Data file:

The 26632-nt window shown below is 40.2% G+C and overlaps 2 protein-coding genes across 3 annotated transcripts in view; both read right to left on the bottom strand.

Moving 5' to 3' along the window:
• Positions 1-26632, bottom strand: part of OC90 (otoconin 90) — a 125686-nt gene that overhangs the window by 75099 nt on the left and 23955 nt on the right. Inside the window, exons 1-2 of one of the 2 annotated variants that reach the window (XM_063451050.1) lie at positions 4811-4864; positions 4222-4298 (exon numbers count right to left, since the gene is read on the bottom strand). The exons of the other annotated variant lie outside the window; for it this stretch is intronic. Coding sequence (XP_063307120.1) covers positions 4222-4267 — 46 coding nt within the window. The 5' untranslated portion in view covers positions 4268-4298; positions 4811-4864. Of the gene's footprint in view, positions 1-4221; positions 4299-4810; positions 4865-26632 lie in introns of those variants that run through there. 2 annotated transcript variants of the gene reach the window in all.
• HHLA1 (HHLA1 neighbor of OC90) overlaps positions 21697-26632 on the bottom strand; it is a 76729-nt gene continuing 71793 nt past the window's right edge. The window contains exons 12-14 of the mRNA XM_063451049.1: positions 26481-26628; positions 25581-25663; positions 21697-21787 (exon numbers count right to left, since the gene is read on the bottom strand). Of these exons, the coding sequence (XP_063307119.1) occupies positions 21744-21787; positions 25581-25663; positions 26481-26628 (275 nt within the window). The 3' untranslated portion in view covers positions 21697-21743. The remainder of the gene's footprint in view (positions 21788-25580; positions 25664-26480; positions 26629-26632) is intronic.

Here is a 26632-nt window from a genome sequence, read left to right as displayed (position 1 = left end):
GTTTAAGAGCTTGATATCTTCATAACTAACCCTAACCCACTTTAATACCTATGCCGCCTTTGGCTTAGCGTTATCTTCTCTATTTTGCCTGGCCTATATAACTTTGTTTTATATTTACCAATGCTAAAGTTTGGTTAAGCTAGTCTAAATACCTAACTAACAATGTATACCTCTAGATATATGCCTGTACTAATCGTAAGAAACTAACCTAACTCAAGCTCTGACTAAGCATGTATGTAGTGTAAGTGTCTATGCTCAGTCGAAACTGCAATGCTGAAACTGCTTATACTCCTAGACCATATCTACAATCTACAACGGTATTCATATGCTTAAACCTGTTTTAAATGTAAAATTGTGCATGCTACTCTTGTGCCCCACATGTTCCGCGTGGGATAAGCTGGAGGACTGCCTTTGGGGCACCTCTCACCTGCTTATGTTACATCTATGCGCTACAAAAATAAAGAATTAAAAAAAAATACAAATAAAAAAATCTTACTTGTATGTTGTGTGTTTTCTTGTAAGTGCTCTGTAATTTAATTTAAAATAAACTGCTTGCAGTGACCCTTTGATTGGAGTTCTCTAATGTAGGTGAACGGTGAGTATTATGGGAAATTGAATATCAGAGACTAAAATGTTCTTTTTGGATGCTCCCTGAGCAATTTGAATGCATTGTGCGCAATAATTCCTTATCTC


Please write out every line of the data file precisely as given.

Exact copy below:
The 26632-nt window shown below is 40.2% G+C and overlaps 2 protein-coding genes across 3 annotated transcripts in view; both read right to left on the bottom strand.

Moving 5' to 3' along the window:
• Positions 1-26632, bottom strand: part of OC90 (otoconin 90) — a 125686-nt gene that overhangs the window by 75099 nt on the left and 23955 nt on the right. Inside the window, exons 1-2 of one of the 2 annotated variants that reach the window (XM_063451050.1) lie at positions 4811-4864; positions 4222-4298 (exon numbers count right to left, since the gene is read on the bottom strand). The exons of the other annotated variant lie outside the window; for it this stretch is intronic. Coding sequence (XP_063307120.1) covers positions 4222-4267 — 46 coding nt within the window. The 5' untranslated portion in view covers positions 4268-4298; positions 4811-4864. Of the gene's footprint in view, positions 1-4221; positions 4299-4810; positions 4865-26632 lie in introns of those variants that run through there. 2 annotated transcript variants of the gene reach the window in all.
• HHLA1 (HHLA1 neighbor of OC90) overlaps positions 21697-26632 on the bottom strand; it is a 76729-nt gene continuing 71793 nt past the window's right edge. The window contains exons 12-14 of the mRNA XM_063451049.1: positions 26481-26628; positions 25581-25663; positions 21697-21787 (exon numbers count right to left, since the gene is read on the bottom strand). Of these exons, the coding sequence (XP_063307119.1) occupies positions 21744-21787; positions 25581-25663; positions 26481-26628 (275 nt within the window). The 3' untranslated portion in view covers positions 21697-21743. The remainder of the gene's footprint in view (positions 21788-25580; positions 25664-26480; positions 26629-26632) is intronic.

Here is a 26632-nt window from a genome sequence, read left to right as displayed (position 1 = left end):
GTTTAAGAGCTTGATATCTTCATAACTAACCCTAACCCACTTTAATACCTATGCCGCCTTTGGCTTAGCGTTATCTTCTCTATTTTGCCTGGCCTATATAACTTTGTTTTATATTTACCAATGCTAAAGTTTGGTTAAGCTAGTCTAAATACCTAACTAACAATGTATACCTCTAGATATATGCCTGTACTAATCGTAAGAAACTAACCTAACTCAAGCTCTGACTAAGCATGTATGTAGTGTAAGTGTCTATGCTCAGTCGAAACTGCAATGCTGAAACTGCTTATACTCCTAGACCATATCTACAATCTACAACGGTATTCATATGCTTAAACCTGTTTTAAATGTAAAATTGTGCATGCTACTCTTGTGCCCCACATGTTCCGCGTGGGATAAGCTGGAGGACTGCCTTTGGGGCACCTCTCACCTGCTTATGTTACATCTATGCGCTACAAAAATAAAGAATTAAAAAAAAATACAAATAAAAAAATCTTACTTGTATGTTGTGTGTTTTCTTGTAAGTGCTCTGTAATTTAATTTAAAATAAACTGCTTGCAGTGACCCTTTGATTGGAGTTCTCTAATGTAGGTGAACGGTGAGTATTATGGGAAATTGAATATCAGAGACTAAAATGTTCTTTTTGGATGCTCCCTGAGCAATTTGAATGCATTGTGCGCAATAATTCCTTATCTC